InformationWeek Healthcare IT Priorities Survey of 322 healthcare technology professionals in February 2014 and 363 in January 2013.
InformationWeek Healthcare IT Priorities Survey of 322 healthcare technology professionals in February 2014 and 363 in January 2013.

Without patient participation, people can, for example, undergo duplicate medical tests when they see different doctors. That could hurt the patient, especially if radiation is involved, and result in extra expenses for payers and for patients responsible for co-payments. But getting patients interacting with their records this way is a big mindset change for doctors and patients.

"Traditionally, when I started practicing way, way back, the healthcare information was really owned by the provider. It was proprietary and part of that was for legal reasons," says Hoffstatter. But the healthcare industry can't ask patients to take a bigger role in their care -- including paying for more of their own treatment -- while also limiting data access. "The problem is we told [patients] for years and years, 'You can't have your information,'" Hoffstatter says. "Now we're saying you should own your information and be [a participant] in patient engagement."

The CIO's role
The CIO is responsible for creating the foundation for a new culture of transparency. Automating routine processes -- such as patching and provisioning of new or expired users -- is critical to giving patients secure access in an environment that frequently changes, Courion's Zannetos says. Usually working in tandem with department heads and healthcare end users, CIOs and their C-level counterparts are charged with implementing systems that encourage consumers to visit and interact with patient portals in order to meet Meaningful Use requirements.

Technology Advice study, August 2014.
Technology Advice study, August 2014.

Many healthcare providers install patient portals to promote a sense of consumer record ownership or interaction. About half the hospitals in the United States and 40% of physicians had a patient portal, according to Frost & Sullivan's September 2013 study, "U.S. Patient Portal Market for Hospitals and Physicians". Most portals were part of clinicians' practice management or EHR software purchases, the study found. Practices will spend a forecasted $898.4 million on patient portals by 2017, and yet providers often struggle to get consumers to use them. Under Meaningful Use Stage 2, the federal system of incentives and penalties currently in force, providers must ensure 5% of patients use a portal before they attest for compliance. Yet almost two-thirds of organizations report only 0% to 5% of patients are participating, an August report by Peer60 found.

One reason? Patients might not know the portals exist, a recent TechnologyAdvice study on portals revealed. Only 49% of patients knew whether their physician had a portal; 11% knew their doctor did not use a portal; and 40% did not know their physician's portal policy, the study found. Other than billing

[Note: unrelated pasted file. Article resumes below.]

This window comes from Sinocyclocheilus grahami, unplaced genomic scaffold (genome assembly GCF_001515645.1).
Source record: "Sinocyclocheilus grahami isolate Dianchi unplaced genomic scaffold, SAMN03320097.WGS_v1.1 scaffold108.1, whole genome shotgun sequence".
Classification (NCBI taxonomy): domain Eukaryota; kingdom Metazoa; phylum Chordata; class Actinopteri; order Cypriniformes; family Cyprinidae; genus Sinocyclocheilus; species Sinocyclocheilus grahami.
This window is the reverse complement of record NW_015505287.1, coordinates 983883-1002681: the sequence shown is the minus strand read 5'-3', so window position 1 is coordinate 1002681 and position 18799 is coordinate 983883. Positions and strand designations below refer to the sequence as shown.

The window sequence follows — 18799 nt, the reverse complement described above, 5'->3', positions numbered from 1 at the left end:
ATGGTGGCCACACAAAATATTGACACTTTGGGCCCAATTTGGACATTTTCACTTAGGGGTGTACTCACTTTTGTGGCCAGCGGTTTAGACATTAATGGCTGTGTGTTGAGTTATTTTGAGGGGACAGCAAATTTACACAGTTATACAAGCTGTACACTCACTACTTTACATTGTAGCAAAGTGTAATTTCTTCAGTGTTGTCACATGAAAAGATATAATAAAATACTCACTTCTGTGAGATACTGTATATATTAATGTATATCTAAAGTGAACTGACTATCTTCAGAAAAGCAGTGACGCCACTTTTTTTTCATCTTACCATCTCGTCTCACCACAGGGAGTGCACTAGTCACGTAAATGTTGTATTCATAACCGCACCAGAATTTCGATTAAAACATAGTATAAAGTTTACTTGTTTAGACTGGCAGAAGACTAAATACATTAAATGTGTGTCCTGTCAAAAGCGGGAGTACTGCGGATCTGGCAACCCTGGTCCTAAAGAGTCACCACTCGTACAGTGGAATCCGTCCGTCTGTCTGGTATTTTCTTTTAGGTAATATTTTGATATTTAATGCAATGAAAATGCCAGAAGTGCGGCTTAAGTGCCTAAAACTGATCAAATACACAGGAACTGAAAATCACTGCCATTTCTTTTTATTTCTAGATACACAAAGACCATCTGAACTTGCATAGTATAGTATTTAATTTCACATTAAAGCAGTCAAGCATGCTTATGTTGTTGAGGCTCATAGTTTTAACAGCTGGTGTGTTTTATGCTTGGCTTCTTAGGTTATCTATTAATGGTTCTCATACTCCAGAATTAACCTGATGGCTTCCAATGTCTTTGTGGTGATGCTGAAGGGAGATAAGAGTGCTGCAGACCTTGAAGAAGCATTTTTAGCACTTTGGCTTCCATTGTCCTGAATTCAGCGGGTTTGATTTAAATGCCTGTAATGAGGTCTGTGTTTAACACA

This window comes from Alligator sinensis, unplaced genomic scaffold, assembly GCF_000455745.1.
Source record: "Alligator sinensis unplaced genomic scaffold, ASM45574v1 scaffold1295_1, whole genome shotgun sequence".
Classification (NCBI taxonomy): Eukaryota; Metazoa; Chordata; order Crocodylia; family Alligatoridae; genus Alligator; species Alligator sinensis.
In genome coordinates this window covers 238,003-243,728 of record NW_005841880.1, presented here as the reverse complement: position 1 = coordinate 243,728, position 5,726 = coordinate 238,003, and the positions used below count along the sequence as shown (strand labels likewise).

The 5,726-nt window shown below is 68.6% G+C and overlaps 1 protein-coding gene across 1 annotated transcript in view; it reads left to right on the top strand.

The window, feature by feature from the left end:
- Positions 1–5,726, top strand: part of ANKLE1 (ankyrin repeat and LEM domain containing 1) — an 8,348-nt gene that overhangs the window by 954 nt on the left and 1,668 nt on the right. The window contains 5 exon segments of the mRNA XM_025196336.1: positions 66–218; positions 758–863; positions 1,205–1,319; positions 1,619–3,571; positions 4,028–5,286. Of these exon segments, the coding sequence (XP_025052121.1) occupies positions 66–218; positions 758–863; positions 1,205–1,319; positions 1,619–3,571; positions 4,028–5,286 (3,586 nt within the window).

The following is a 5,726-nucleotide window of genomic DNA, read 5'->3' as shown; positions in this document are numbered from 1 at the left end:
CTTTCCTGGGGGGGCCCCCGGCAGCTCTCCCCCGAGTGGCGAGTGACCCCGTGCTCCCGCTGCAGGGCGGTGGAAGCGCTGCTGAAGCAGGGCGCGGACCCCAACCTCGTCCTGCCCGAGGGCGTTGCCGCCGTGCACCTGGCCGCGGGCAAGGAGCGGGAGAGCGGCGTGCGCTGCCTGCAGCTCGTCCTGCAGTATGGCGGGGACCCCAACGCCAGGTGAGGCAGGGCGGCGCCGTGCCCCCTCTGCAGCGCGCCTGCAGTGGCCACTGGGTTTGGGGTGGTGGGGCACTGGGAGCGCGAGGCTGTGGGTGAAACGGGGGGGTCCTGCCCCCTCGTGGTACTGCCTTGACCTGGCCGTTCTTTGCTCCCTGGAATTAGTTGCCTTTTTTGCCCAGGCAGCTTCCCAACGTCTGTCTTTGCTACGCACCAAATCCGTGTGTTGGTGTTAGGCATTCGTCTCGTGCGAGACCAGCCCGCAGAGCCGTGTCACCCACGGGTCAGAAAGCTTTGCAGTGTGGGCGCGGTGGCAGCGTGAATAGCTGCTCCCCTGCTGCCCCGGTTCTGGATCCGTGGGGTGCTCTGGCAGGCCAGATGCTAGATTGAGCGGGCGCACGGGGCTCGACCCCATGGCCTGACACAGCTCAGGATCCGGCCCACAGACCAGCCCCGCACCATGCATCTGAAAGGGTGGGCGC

Next Page

Alison Diana has written about technology and business for more than 20 years. She was editor, contributors, at Internet Evolution; editor-in-chief of 21st Century IT; and managing editor, sections, at CRN. She has also written for eWeek, Baseline Magazine, Redmond Channel ... View Full Bio

We welcome your comments on this topic on our social media channels, or [contact us directly] with questions about the site.
Previous
1 of 3
Next
Comment  | 
Print  | 
More Insights
Comments
Newest First  |  Oldest First  |  Threaded View
AliN258
50%
50%
AliN258,
User Rank: Apprentice
10/30/2014 | 5:25:08 AM
EMR data
My former billing company who also owned our practice EMR has refused to provide us access to the OLD data and has disconnected my staff and my username and access after we changed to a new billing company?

What is the current rules of practice and traditions in such a case?

Thank you
GaryAk
50%
50%
GaryAk,
User Rank: Apprentice
9/14/2014 | 5:42:23 PM
HIPAA needs to be revised
A patient in many cases has to go through a lot of hoops to get their own records.   Having to sign a form every time following a visit or procedure to get one's own records is silly.   Having providers not be willing to email or fax electronic records to your home because it is not secure, even when you are willing to waive your 'privacy' rights.


It is a rare doctor that agrees to email back and forth with a patient, relying on some secure, encrypted form of electronic communication that is functionally complex and difficult even for a tech-savvy patient to keep.


HIPAA needs to be amended to allow the option for simpler forms of communications and less barriers to the patient to get their own records electronically or otherwise.